Nonstructural carbohydrates include the water-soluble “simple” sugars (like glucose and sucrose, the latter being table sugar) that are rapidly absorbed by the horse’s body. In obese horses, especially those that are insulin resistant, high levels of sugar in the bloodstream can stimulate very high insulin concentrations and contribute to laminitis development.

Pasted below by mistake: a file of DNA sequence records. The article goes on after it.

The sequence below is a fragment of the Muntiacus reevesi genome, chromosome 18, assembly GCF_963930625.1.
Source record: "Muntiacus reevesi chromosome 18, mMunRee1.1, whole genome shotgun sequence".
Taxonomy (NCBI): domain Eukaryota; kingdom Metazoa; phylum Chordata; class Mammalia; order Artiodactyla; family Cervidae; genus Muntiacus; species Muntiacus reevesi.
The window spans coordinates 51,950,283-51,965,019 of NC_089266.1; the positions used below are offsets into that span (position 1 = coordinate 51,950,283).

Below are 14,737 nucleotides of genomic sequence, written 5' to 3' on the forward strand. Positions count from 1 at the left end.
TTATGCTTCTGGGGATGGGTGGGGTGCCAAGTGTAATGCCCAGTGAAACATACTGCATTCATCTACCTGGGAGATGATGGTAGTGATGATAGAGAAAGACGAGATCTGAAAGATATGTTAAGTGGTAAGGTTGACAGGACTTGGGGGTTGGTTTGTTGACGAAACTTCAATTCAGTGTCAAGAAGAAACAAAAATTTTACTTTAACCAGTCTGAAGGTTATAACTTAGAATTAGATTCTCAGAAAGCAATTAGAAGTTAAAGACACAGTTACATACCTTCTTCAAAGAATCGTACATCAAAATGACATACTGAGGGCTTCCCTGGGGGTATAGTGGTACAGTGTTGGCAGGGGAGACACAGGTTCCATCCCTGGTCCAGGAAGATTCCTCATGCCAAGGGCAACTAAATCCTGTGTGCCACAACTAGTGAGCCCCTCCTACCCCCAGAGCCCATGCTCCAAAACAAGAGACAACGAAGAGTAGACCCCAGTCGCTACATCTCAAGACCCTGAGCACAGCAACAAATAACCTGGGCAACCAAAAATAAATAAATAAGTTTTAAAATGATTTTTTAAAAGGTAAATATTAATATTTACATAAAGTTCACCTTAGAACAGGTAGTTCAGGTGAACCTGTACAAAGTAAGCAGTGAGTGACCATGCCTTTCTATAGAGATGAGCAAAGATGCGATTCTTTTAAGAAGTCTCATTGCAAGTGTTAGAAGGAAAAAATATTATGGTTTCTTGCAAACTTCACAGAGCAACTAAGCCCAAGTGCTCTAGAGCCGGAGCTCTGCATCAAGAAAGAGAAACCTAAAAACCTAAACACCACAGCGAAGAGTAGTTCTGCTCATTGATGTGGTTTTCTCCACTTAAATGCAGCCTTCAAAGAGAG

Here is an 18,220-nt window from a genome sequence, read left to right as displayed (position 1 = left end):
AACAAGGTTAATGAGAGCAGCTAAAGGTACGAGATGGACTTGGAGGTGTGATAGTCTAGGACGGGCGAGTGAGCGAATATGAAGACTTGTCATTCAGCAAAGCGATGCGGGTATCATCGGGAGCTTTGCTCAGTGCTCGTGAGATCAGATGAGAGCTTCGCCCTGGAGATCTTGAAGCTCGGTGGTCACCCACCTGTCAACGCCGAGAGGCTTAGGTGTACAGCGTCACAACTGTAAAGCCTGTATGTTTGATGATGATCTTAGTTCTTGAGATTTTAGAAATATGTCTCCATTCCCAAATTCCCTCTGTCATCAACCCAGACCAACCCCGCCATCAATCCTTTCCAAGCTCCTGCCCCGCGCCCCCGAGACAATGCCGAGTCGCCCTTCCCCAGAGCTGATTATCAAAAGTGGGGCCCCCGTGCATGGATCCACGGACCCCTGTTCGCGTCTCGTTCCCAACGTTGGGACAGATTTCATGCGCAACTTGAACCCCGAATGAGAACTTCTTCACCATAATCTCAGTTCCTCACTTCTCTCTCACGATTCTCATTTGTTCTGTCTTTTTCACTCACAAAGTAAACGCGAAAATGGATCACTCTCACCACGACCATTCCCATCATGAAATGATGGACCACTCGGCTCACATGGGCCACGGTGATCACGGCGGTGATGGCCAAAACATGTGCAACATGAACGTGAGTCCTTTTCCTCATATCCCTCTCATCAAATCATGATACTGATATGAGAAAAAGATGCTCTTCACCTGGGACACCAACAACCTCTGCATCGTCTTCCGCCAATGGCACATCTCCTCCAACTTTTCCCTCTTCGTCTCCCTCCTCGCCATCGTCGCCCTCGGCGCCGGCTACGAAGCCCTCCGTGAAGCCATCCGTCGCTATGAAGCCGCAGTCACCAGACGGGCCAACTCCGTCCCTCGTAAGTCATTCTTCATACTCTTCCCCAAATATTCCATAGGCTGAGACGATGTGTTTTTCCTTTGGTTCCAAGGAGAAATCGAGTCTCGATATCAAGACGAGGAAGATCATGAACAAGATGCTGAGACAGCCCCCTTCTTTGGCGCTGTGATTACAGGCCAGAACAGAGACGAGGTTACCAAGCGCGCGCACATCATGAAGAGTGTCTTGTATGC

Nutritionists recommend testing hay to determine nonstructural carbohydrate content; some hay suppliers will even test the hay you’re buying upon request. Thus, McGowan and colleagues conducted a study to determine if hay soaking together with dietary restriction could consistently reduce the sugar content of hay and promote weight loss in horses with EMS. To do this, they recruited 12 obese horses (of various breeds, such as Cob and Shetland) with body condition scores of 7-9 on a 0-9 scale and fed them grass hay at 1.5% of their body weight daily. The team measured NSC content, weighed the hay on a scale, divided it into two meals, and placed it in hay nets. Then they submerged the nets in 40 liters of cold water for 8 to 16 hours and measured revised NSC content. They suspended the hay nets to drain for 30 minutes before offering them to the horses. While on pasture, all horses in the study wore grazing muzzles to restrict their dietary intake. The researchers recorded various body and laboratory measurements at the start of the study and again six weeks later.